House Speaker Jim Black on Tuesday announced the creation of a special panel to examine whether North Carolina should do more to protect private property from public seizure.
This action comes in response to a U.S. Supreme Court decision in June letting local governments take private property to make way for commercial development. The court ruled municipalities have broad power to bulldoze people's homes and put up malls or other private development to generate tax revenue.
The decision sprang from a Connecticut case in which residents fought against having their homes destroyed to make room for an office complex.
Rep. Wilma Sherrill, R-Buncombe, said the decision "greatly threatened the people of North Carolina's property rights."
"I believe that our (state) constitution needs to be changed to ensure that private property is not seized by governments in the name of economic development," she said.
Sherrill and Rep. Bruce Goforth, D-Buncombe, were tapped to lead the bipartisan committee.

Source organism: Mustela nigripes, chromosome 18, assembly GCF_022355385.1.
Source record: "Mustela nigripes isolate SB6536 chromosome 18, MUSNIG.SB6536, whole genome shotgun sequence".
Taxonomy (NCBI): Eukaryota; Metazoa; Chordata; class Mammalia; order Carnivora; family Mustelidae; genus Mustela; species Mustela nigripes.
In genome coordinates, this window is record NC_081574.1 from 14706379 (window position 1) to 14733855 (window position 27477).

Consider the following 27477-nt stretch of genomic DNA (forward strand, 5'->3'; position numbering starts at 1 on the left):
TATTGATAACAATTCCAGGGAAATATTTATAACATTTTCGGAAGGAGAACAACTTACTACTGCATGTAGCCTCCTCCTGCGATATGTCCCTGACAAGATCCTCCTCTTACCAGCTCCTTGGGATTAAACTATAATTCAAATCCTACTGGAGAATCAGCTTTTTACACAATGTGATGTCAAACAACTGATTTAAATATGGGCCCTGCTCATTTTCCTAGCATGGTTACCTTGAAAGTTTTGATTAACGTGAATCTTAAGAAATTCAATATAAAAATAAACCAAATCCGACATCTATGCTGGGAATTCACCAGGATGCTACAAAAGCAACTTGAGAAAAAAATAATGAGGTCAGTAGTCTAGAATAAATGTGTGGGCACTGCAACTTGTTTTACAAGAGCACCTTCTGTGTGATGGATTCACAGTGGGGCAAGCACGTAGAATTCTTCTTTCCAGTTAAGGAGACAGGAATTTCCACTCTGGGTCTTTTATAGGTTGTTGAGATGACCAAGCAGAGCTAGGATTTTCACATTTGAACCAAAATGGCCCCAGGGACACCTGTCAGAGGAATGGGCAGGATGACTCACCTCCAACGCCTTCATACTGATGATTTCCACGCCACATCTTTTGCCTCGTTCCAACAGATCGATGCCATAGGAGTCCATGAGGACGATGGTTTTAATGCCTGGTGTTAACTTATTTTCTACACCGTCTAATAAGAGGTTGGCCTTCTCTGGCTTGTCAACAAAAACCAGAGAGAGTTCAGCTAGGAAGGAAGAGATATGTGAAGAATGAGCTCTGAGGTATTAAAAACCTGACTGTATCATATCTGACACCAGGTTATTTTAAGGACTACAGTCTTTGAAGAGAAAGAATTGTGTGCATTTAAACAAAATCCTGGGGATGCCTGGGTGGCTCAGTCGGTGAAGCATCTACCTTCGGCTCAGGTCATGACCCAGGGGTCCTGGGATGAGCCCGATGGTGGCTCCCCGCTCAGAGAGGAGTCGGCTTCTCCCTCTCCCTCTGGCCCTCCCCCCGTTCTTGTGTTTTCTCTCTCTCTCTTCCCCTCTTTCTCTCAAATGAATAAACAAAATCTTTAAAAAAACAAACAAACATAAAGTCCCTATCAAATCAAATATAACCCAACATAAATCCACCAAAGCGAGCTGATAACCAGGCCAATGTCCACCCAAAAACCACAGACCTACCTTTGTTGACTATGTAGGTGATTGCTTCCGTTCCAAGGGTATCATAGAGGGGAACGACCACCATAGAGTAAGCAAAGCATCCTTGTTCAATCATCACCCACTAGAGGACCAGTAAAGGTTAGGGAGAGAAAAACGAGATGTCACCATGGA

"This committee will study what the (state) law is and write legislation that protects the property rights of people in Western North Carolina and across the state," Goforth said.
North Carolina law says local governments can mostly use eminent domain, or the taking of property with fair compensation, for public purposes such as building schools or roads. State law also allows municipalities to take property to redevelop blighted or unsafe areas.
Talk about using the powers in connection with private development is not without local precedent. Use of eminent domain came up in 2002 in considering widening Swannanoa River Road to handle traffic coming to and from a new Wal-Mart Supercenter.